Shows a consistent 1-year, 3-year and 5-year performance record. But don’t judge by performance alone. It’s easy to look at the performance of the major indices and think, “They’ve out or underperformed.” However, it’s important to judge performance based on the appropriate index adjusted for your particular risk profile. The S&P 500 Index gained 32% in 2013, but most investors hold a combination of stocks, mutual funds and bonds. Comparing your portfolio’s return solely to the S&P isn’t fair unless your portfolio is all stocks – adjusting returns for actual risk taken is important. Performance will also vary from quarter-to-quarter and year-to-year. Reviewing the manager’s returns over 1-year, 3-year, and 5-year time frames provides more insight and reassurance into the consistency of their investment approach.

In addition to reviewing the portfolio’s return, consider how well the manager performs in areas such as client satisfaction by asking for three to five references. Call or email those references and ask the questions that matter to you. They may be: “How well did X understand your needs?”; “Did X help you achieve your investment objectives?”; “Does X return your calls?”; “Does X provide easy to understand monthly or quarterly reports and are they willing to walk you through them?”; “Does X offer financial planning services, tax services, Social Security optimization services, tax minimization strategies, and estate planning?”

The financial advisor who doesn’t stay current on a retirement plan's specifics may miss opportunities that would benefit you, the client.

A Good Advisor Doesn’t

Take possession of your assets. A financial advisor should NEVER take control or possession of your money or assets (transfer the funds into their name). Your funds should be held in your name at a firm that provides custodial, operational, and trading services for Registered Investment Advisory firms. This insures that the manager can never remove funds from your account. You are simply granting them the right to manage money within your account. Also, independently prepared statements, provided by the third-party custodian, allow you to confirm on your own the transactions, holdings, market values, fees paid, and performance within the account.

A custodial brokerage account is important for three reasons: 1) it provides a guarantee – with insurance provided by the Securities Investor Protection Corporation (SIPC)2; 2) you can login to your account whenever you want, via the custodian, and see the status of your investments; 3) custodian banks act on behalf of many institutional investors, which saves you money.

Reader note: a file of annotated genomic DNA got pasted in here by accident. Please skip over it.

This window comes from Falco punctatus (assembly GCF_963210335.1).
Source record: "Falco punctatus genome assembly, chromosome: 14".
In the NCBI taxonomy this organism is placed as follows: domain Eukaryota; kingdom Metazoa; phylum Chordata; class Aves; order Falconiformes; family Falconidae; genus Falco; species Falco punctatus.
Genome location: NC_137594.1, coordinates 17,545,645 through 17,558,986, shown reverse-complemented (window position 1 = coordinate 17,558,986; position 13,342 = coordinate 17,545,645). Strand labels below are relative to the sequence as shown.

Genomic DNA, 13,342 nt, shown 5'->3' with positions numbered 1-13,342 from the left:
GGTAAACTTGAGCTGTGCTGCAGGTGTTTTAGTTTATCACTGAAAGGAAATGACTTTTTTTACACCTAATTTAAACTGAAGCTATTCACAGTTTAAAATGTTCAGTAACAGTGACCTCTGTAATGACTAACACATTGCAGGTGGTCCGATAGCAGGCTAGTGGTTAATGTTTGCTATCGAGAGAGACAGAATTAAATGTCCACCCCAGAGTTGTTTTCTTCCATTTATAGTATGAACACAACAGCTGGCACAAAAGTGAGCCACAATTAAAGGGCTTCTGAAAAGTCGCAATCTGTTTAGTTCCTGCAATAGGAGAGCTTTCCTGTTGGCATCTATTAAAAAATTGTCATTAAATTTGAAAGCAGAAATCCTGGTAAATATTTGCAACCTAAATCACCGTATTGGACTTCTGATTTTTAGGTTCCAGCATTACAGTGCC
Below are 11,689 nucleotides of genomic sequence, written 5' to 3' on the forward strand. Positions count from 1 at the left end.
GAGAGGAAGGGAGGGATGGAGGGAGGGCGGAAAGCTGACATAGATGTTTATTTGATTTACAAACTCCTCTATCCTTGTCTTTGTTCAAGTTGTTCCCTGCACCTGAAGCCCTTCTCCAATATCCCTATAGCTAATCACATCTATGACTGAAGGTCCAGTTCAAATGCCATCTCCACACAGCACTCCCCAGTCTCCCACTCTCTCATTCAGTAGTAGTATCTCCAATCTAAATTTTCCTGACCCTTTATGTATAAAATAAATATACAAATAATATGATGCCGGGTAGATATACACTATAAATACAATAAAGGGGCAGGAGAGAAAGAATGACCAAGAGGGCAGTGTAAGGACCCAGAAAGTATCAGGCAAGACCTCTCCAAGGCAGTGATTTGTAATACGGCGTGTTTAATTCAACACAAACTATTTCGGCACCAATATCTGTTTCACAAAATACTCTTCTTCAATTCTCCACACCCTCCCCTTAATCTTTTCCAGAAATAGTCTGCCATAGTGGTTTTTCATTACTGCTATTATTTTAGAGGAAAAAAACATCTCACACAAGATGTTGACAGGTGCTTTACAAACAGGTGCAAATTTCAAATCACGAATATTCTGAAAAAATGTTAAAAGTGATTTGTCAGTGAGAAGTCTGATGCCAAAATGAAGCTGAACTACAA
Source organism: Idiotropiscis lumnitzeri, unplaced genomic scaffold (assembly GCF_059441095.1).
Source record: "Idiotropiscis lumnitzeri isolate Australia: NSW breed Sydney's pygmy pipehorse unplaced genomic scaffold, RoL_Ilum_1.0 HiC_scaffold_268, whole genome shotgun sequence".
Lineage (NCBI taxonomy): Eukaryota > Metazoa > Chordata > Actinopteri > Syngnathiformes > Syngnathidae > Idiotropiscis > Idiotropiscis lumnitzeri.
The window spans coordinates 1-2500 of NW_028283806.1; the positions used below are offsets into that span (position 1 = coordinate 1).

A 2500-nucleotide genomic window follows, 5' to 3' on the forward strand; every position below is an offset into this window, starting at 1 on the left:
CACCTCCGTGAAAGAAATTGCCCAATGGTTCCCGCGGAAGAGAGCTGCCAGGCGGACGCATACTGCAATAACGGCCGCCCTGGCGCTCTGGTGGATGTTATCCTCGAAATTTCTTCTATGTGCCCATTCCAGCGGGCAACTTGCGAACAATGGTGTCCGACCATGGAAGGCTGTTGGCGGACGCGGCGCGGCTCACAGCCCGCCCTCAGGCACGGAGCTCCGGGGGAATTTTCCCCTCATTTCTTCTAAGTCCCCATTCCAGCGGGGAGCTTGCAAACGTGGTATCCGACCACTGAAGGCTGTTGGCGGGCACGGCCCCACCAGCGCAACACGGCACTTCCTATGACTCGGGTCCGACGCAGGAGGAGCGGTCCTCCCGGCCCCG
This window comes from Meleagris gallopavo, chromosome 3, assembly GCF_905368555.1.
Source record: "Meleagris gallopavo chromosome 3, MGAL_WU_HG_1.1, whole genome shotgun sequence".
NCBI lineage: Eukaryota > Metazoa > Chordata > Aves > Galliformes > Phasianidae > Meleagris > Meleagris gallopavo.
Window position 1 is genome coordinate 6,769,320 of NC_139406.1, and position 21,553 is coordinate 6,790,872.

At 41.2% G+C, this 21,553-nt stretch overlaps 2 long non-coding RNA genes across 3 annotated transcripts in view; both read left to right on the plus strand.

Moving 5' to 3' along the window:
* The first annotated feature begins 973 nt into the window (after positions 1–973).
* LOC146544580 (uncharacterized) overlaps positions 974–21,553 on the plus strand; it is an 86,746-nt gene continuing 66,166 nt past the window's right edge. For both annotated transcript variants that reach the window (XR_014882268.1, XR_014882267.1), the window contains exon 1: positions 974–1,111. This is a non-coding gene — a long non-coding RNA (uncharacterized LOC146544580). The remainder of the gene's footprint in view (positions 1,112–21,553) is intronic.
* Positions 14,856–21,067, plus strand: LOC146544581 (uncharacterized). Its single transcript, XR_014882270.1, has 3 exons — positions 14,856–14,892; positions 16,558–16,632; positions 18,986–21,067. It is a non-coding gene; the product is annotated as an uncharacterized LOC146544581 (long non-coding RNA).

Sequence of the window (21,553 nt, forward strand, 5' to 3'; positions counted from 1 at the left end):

Promote one firm’s product or any firm’s fund family. Some advisors are considered “independent” meaning they can and should have access to many firm’s products and services. A financial advisor who works for one of the big name brokerage firms may not have that flexibility. Instead, he or she may be required to or at least be "strongly encouraged" to use the firm’s mutual funds, investment strategies, or account types. In fact, he may be compensated additionally for doing so.

While an independent advisor has access to a diverse selection of money managers, insure the firm you are considering takes advantage of those opportunities and finds the strategies, funds, and products that are best for your goals and risk profile.

Receive a commission or fee from a third party. Pricing should be transparent. A typical investment advisory fee is approximately 1.0% per year on the first $1 million dollars of assets under management.3 That is the fee for just managing your money. There may be additional fees for other services as well. Also some advisors receive commissions or fees from third parties. Our belief is that this situation creates a conflict of interest. Consider if you want to be charged by the transaction, pay an advisor for using a particular firm’s product, or reward him for growing your investments.

The bottom line is: Do your homework. Check the references that are provided and perform a background check. Two places to begin are at the SEC and FINRA websites. The Department of Labor publishes a list of questions to ask potential advisors and US News offers a search feature to help in choosing and comparing an advisor. Don’t be complacent – continue to check these sites on a regular basis once you have hired an investment firm.


[1]2012 fi360-AdvisorOne Fiduciary Survey